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Thursday, 15 December 2011

CJEU clips the wings of Red Bull

The IPKat was alerted earlier today by Sven Klos (thanks, Sven) about a trade mark decision from the Court of Justice of the European Union (CJEU). It's a decision which will please companies who, when providing behind-the-scenes services to businesses, might handle packaging and goods which could infringe third party trade mark registrations. By the same token, it will dismay trade mark owners by reducing the number of potential targets to sue from among all those who may have contributed to the production of infringing goods. The decision (which you can access here) is Case C-119/10 (Frisdranken Industrie Winters BV v Red Bull GmbH).

Winters, a Dutch company, received branded soft drink cans and lids from a customer, Smart Drinks Limited, and filled those cans with soft drink concentrate and fizzy water. Winters then placed the filled cans at the disposal of Smart Drinks, who exported them to countries outside the Benelux. Winters only performed the filling services on the instructions of Smart Drinks, and did not send the filled cans to that company. Nor did Winters deliver or sell the cans to third parties.

The empty cans supplied to Winters were branded with marks including BULLFIGHTER, PITTBULL, RED HORN, LONG HORN, and LIVE WIRE. You can see where this is going: Red Bull believed there to be infringement of its trade mark rights, but sued Winters rather than Smart Drinks (a British Virgin Islands company).

At first instance, an injunction was granted, but only in respect of the BULLFIGHTER mark. The judgment was upheld on appeal and was extended to the PITBULL and LIVE WIRE marks. A further appeal to the Hoge Raad (Netherlands Supreme Court) resulted in this referral to the CJEU, essentially asking if the mere filling of packaging bearing potentially infringing marks constitutes trade mark infringement. (The full text of the referred questions can be found in this earlier IPKat post http://ipkitten.blogspot.com/2010/05/two-new-ip-references-for-cjeu-any-news.html.)

The CJEU started from the premise that creating the technical conditions necessary for the use of a sign and being paid for that service does not mean that the party offering the service itself uses that sign. This observation was made by analogy with the decision in Google France and Google (joined cases C-236/08 to C-238/08).
The Court held that a service provider who merely fills, under an order from and on the instructions of another person, cans already bearing signs similar to registered trade marks does not itself ‘use’ those signs within the meaning of the Trade Mark Directive ‘for goods or services’ which are identical with, or similar to, those for which the trade mark was registered. It had been established that in the main action the service provided by Winters consists of the filling of cans and that this service does not have any similarity with the product for which Red Bull’s trade marks were registered.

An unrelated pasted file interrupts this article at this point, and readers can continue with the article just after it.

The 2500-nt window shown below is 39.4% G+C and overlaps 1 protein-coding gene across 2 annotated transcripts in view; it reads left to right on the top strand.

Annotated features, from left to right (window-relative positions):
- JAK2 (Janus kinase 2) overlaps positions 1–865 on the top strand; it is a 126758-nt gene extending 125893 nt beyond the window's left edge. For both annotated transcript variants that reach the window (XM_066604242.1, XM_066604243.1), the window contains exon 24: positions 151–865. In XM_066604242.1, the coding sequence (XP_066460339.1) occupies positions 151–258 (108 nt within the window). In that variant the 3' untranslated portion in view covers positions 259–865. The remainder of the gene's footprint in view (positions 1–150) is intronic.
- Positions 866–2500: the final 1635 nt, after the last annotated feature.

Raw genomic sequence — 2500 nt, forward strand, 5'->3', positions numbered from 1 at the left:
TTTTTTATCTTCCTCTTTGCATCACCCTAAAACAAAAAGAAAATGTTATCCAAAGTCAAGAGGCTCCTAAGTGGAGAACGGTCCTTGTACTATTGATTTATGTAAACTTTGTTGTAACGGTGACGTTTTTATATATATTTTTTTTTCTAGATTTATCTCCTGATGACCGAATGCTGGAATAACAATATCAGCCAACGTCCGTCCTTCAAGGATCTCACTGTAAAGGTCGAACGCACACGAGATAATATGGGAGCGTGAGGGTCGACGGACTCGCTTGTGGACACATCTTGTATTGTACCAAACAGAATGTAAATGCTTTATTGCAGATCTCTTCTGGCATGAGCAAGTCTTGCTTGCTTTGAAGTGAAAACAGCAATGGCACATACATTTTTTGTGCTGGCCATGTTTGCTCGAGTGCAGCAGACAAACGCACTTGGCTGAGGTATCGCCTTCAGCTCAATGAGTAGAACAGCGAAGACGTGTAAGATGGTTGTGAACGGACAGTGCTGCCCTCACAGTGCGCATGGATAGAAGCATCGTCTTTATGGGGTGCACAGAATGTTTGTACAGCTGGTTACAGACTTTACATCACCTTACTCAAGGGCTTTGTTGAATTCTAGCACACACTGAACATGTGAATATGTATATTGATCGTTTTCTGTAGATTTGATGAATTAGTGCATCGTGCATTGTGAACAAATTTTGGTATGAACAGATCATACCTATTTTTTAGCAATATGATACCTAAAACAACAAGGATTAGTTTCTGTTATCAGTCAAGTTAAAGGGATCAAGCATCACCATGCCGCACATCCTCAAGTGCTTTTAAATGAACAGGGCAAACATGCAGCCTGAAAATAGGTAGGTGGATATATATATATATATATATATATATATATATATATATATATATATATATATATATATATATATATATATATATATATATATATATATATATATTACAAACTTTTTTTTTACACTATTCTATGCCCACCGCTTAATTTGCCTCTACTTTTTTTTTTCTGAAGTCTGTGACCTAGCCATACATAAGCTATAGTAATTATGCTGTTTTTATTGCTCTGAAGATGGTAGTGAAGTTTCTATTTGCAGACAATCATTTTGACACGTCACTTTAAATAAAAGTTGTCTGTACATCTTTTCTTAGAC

So a service provider who merely executes a technical part of the production process of the final product without having any interest in the external presentation of the cans and in particular in the signs thereon and thus only creates the technical conditions necessary for the other person to use them, does not infringe.
The Court acknowledged that it had already held, in the context of the provision of services online, that a service provider using a sign corresponding to the trade mark of another person in order to promote goods which one of its customers is marketing may infringe when that use is carried out in such a way that it establishes a link between that sign and that service (citing Google France and Google, paragraph 60; L’Oréal, paragraphs 91 and 92; and UDV North America, paragraphs 43 to 51) .
However, the filling of cans bearing signs similar to registered trade marks is not, by its very nature, comparable to a service aimed at promoting the marketing of goods bearing those signs and does not imply the creation of a link between the signs and the filling service. The undertaking which carries out the filling is not apparent to the consumer, which excludes any association between its services and the signs.
Concerns had been expressed both by Red Bull and by the European Commission (who filed observations) that, if the Court were to find that a trade mark proprietor could not act against a service provider, this might allow the customer of that service provider to circumvent trade mark protection, by dividing the production process and by awarding different elements of the process to service providers. The Court dismissed these concerns saying “suffice it to state that those services may be attributed to the customer who therefore remains liable under [the Trade Marks Directive].”

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